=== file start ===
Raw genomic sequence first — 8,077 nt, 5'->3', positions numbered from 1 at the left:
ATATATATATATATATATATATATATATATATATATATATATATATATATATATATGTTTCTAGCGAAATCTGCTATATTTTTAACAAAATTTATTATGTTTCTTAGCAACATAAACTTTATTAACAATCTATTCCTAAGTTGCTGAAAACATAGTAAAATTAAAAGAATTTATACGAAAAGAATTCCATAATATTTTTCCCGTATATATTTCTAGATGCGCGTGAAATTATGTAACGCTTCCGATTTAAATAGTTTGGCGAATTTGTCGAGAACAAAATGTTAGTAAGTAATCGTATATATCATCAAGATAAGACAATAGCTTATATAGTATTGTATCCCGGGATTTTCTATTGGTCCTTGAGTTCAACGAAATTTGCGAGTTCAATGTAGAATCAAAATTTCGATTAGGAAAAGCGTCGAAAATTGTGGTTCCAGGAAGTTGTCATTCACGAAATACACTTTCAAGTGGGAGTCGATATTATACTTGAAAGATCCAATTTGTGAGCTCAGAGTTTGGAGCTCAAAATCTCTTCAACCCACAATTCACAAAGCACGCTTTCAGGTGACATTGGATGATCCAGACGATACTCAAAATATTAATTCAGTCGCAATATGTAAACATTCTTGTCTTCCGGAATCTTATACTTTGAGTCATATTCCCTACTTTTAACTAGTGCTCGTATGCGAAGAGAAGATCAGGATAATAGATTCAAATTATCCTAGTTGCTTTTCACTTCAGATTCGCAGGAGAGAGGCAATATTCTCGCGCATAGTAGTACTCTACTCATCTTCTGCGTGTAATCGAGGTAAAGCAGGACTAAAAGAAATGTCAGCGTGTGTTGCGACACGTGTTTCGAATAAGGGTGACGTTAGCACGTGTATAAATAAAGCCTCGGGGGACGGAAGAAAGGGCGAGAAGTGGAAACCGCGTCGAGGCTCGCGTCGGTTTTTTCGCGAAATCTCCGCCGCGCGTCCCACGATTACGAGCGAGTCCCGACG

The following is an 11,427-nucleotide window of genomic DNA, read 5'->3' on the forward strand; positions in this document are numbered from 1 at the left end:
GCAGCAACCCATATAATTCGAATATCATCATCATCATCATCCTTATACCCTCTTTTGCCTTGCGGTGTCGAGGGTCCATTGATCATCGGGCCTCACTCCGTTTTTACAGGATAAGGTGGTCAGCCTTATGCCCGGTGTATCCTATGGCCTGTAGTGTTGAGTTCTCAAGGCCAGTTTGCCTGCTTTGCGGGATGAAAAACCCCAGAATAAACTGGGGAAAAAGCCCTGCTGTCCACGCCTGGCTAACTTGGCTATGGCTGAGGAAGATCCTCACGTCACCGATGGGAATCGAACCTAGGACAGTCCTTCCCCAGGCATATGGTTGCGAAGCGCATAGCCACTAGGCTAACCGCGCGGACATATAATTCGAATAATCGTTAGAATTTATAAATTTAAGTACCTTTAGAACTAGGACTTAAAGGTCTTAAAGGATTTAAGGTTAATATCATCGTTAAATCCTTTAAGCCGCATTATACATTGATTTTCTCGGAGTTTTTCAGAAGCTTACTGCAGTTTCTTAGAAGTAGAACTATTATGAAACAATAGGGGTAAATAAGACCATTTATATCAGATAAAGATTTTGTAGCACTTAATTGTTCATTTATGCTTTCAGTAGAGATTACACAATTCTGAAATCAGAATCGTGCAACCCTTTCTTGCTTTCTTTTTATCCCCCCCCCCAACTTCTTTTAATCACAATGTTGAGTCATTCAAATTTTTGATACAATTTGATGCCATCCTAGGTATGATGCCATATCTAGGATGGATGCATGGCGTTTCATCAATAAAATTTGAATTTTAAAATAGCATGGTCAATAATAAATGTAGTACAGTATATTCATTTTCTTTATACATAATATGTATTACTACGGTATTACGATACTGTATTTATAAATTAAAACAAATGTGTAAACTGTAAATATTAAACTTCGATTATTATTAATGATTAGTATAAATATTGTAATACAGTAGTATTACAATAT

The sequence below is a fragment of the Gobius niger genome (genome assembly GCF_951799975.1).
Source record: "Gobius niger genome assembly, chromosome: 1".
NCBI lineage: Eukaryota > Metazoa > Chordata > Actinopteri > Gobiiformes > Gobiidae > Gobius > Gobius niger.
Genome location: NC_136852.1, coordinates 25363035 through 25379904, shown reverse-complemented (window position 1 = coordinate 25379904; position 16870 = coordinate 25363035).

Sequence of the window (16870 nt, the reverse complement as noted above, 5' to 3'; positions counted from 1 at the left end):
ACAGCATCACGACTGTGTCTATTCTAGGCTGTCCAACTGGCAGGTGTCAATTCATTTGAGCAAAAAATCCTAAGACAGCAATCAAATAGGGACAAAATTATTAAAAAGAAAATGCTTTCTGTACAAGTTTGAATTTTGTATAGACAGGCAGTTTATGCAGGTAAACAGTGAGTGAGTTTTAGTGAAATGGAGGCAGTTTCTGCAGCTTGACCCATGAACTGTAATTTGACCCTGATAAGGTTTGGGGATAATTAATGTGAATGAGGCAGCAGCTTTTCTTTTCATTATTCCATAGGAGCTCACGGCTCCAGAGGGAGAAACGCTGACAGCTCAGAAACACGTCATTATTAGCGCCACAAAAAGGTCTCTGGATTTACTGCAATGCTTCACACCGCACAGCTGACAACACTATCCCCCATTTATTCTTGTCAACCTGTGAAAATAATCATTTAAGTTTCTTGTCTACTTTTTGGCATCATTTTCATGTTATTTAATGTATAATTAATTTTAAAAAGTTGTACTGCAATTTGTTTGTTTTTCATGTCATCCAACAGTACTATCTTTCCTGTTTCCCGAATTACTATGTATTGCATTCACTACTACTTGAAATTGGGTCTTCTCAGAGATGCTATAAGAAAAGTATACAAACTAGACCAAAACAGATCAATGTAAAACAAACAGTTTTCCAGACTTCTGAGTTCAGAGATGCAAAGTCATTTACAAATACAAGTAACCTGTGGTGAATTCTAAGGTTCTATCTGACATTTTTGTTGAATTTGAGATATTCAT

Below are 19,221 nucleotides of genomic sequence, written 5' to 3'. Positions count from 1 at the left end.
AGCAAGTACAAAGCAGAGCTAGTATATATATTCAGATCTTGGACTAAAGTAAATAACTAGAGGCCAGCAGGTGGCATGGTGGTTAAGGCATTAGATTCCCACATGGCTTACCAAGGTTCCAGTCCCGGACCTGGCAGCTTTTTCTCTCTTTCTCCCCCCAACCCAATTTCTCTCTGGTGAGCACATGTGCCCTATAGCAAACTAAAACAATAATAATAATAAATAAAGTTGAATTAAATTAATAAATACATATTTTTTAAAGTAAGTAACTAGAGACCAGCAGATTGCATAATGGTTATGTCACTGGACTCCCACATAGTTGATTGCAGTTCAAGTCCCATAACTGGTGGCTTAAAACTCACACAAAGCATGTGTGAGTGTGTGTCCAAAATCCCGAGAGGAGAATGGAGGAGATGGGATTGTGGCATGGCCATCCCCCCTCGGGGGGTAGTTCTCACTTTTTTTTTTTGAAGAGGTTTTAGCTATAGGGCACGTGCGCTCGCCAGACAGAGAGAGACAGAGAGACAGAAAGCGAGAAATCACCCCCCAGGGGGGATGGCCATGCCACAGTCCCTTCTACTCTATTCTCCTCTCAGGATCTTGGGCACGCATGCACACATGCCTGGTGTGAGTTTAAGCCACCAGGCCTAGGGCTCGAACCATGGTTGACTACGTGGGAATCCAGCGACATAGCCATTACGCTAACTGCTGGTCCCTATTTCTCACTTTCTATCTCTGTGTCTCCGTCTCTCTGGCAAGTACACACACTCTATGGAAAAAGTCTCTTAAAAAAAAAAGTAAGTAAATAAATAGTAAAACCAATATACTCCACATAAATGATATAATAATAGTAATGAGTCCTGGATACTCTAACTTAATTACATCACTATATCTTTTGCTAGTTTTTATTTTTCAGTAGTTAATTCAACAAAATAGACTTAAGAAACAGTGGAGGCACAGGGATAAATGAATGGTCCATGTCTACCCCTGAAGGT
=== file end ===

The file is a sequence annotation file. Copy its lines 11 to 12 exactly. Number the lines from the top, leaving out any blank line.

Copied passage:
Below are 19,221 nucleotides of genomic sequence, written 5' to 3'. Positions count from 1 at the left end.
AGCAAGTACAAAGCAGAGCTAGTATATATATTCAGATCTTGGACTAAAGTAAATAACTAGAGGCCAGCAGGTGGCATGGTGGTTAAGGCATTAGATTCCCACATGGCTTACCAAGGTTCCAGTCCCGGACCTGGCAGCTTTTTCTCTCTTTCTCCCCCCAACCCAATTTCTCTCTGGTGAGCACATGTGCCCTATAGCAAACTAAAACAATAATAATAATAAATAAAGTTGAATTAAATTAATAAATACATATTTTTTAAAGTAAGTAACTAGAGACCAGCAGATTGCATAATGGTTATGTCACTGGACTCCCACATAGTTGATTGCAGTTCAAGTCCCATAACTGGTGGCTTAAAACTCACACAAAGCATGTGTGAGTGTGTGTCCAAAATCCCGAGAGGAGAATGGAGGAGATGGGATTGTGGCATGGCCATCCCCCCTCGGGGGGTAGTTCTCACTTTTTTTTTTTGAAGAGGTTTTAGCTATAGGGCACGTGCGCTCGCCAGACAGAGAGAGACAGAGAGACAGAAAGCGAGAAATCACCCCCCAGGGGGGATGGCCATGCCACAGTCCCTTCTACTCTATTCTCCTCTCAGGATCTTGGGCACGCATGCACACATGCCTGGTGTGAGTTTAAGCCACCAGGCCTAGGGCTCGAACCATGGTTGACTACGTGGGAATCCAGCGACATAGCCATTACGCTAACTGCTGGTCCCTATTTCTCACTTTCTATCTCTGTGTCTCCGTCTCTCTGGCAAGTACACACACTCTATGGAAAAAGTCTCTTAAAAAAAAAAGTAAGTAAATAAATAGTAAAACCAATATACTCCACATAAATGATATAATAATAGTAATGAGTCCTGGATACTCTAACTTAATTACATCACTATATCTTTTGCTAGTTTTTATTTTTCAGTAGTTAATTCAACAAAATAGACTTAAGAAACAGTGGAGGCACAGGGATAAATGAATGGTCCATGTCTACCCCTGAAGGT